I'm sorry, but the fact that you say the Browns passed on Wentz because they thought RGIII was better is the dumbest thing I've read, and so far from the truuth that it's downright ignorant. They made that trade because they felt the package of picks they got back in return was better than Wentz. Was it wrong to pass on Wentz? Probably. But saying they did it for RGIII is so wrong. They got a first round pick back (which they thought would be high, either way, its a first round pick) AND they still selected Cory Coleman, who looks to be a terrific WR. So yea, you lost a lot of credibility by saying they valued RGIII over Wentz. I'd actually like to know where you even got that idea from.
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Today, he still hasn't signed with an NFL team. Sadly, NFL fans are getting absolutely horrendous analysis on ESPN, radio, and other Web sites as usual. They have been led to believe Vick is a capable quarterback in the NFL and there would be teams lined up to sign him. Clearly, nobody wants him. If they did, they would have signed him by now. Even if somebody does want him, they clearly aren't high enough to sign him because we are four weeks away from the start of the NFL season.
Here are the reasons Vick probably hasn't signed with a team.
1. He is an overrated talent. I blogged about this previously, but Vick lacks the precision passing skills to fit into a West Coast style offense.
2. He has too much rust and teams know it. It is simply ridiculously hard to learn an entire playbook and have the same mechanics Vick had two years ago. Vick's mechanics or knowledge of a West Coast offense weren't even average to begin with, therefore, teams are backing off because they don't see the upside.
3. PETA Power. PETA will go after the hypothetical team that signs Vick no matter how small. If Vick signed with a YMCA flag football league, they would protest. This will create a distraction and give any team negative publicity. NFL owners and coaches aren't attracted to this idea.
4. The potential loss of sponsorships. In a bad economy, owners can't afford to lose vital sponsorships. Dog lovers and PETA will unite to pressure the sponsors into dropping their support of Vick's team. Losing multiple sponsors scares most of the league away from Vick.
5. NFL owner's intangibles. Did any analyst on ESPN ever consider, "Maybe the guy who writes Vick's checks is a dog lover." After all, owners are wealthy, and wealthy people might have a dog or two (shocker). They might love dogs and not be a fan of Vick. Refer to Nos. 1 and 2 on this list. If a coaching staff tells the owner Vick lacks upside, they probably weren't crazy enough about Vick to begin with to sign him.
6. Owners have wives. I can't take credit for this because I heard it on Fox Sports radio last week. Wives have a definite say in the household and they might speak their mind to their owner husband telling them they hate Vick. Women are highly influential, and it wouldn't shock me if they reinforced the Vick hate in the household, as they should. "Honey, he isn't very accurate and can't read coverages. Plus, he electrocuted dogs!" Smart woman.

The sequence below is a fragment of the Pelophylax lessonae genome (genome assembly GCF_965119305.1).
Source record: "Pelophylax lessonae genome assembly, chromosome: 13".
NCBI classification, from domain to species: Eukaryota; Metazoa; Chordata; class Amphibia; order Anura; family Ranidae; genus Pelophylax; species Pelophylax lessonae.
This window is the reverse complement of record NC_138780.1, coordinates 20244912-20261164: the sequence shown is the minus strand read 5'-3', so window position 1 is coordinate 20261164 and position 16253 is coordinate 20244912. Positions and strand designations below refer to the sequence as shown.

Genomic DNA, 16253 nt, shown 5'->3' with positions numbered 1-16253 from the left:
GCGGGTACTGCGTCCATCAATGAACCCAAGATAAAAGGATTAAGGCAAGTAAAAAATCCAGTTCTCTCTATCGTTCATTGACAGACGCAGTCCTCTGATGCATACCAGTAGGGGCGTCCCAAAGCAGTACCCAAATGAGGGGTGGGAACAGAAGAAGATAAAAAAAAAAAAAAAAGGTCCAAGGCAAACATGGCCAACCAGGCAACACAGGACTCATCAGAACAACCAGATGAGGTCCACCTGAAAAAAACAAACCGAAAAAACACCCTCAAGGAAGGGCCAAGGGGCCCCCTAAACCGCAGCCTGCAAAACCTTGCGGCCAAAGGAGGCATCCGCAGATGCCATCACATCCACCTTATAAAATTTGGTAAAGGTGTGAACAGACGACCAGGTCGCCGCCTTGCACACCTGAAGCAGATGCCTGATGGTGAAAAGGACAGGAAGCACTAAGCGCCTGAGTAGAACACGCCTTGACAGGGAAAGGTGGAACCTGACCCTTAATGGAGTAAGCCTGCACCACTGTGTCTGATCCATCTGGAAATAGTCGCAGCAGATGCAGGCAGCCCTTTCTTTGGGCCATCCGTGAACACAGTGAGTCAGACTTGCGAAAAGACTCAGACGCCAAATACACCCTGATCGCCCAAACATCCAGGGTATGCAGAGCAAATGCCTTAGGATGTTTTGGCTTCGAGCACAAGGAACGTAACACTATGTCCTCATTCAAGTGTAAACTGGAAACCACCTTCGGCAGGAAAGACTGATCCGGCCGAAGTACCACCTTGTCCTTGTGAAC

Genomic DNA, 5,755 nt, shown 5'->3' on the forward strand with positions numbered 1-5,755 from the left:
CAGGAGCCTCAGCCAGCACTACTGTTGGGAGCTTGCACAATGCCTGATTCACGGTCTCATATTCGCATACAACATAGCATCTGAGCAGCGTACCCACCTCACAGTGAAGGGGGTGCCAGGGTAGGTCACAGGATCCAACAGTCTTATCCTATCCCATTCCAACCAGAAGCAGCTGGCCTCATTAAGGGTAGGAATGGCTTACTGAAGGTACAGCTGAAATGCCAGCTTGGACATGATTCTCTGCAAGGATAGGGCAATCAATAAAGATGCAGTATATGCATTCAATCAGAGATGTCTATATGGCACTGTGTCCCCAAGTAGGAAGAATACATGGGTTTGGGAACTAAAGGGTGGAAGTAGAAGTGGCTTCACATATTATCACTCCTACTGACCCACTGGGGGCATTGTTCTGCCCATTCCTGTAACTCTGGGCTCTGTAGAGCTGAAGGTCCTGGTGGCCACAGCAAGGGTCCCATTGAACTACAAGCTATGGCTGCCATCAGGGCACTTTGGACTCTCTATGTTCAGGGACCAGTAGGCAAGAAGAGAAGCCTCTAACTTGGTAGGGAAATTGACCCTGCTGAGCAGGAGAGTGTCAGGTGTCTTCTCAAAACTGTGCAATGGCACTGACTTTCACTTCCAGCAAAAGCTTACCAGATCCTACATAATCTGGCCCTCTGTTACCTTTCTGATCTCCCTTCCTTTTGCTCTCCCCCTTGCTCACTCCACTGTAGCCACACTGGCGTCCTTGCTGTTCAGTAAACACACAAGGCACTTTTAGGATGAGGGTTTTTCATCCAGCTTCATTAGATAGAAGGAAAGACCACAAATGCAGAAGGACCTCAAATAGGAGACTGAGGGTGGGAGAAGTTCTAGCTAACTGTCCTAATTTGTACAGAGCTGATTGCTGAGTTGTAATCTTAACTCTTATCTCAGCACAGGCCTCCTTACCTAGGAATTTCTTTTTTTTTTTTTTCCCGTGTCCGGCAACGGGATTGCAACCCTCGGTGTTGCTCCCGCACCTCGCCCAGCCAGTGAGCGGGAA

7. Loss of fan morale and subsequent revenue. Not everybody likes Vick. Lots of people in this country have dogs and they can't even imagine killing their own dog and enjoying it. If a team signs Vick, maybe they don't sell as much merchandise. Maybe fans don't buy single game tickets or get a refund on their season tickets (if this is possible). Owners have the potential to lose some money because their fans aren't crazy of the idea about a dog killer playing third-string quarterback.
8. The damage has already been done. So if Tony Dungy went to a general manager and said, "He is safe to sign. I am watching over him as a father figure blah blah blah." What Dungy doesn't know is teams aren't concerned about Vick's future at all. They don't care about that because they know he won't kill or fight dogs again. That isn't what concerns them. Trying to sell teams on Vick's future is highly irrelevant. It's Vick's past that scares teams into signing Vick; not the fear of him failing in the future.
9. (Consistent theme, I know) Owners have to sign off on Vick. This isn't pee wee football. Just because a coach and a front office man wants Vick isn't good enough. In the end, the owner of the team has to write Vick's check and he might lose a lot of money by signing him. Even if every coach wants Vick on their team, it all comes down to what the owner thinks. Most coaches probably don't even want Vick on their team because of Nos. 1, 2 and 3 on this list. If the coaches don't want him, neither will the owner.
If Al Davis doesn't even want Michael Vick, the guy is screwed. I am sick of ESPN continuing to discuss Vick. Instead of them telling you why he hasn't signed with a team, all they talk about is whom he might sign with and what he can do for that team. Hey morons, nobody wants Michael Vick for a reason. How about you think intelligently and start realizing that he has been on the market for two weeks and nobody has come close to signing him.
I wouldn't be shocked if Vick doesn't sign with any team this year. Signing him can bring nothing but negative results. Vick needs to take the money and sign with the UFL. Doing anything other than this just shows how much of an idiot he still is.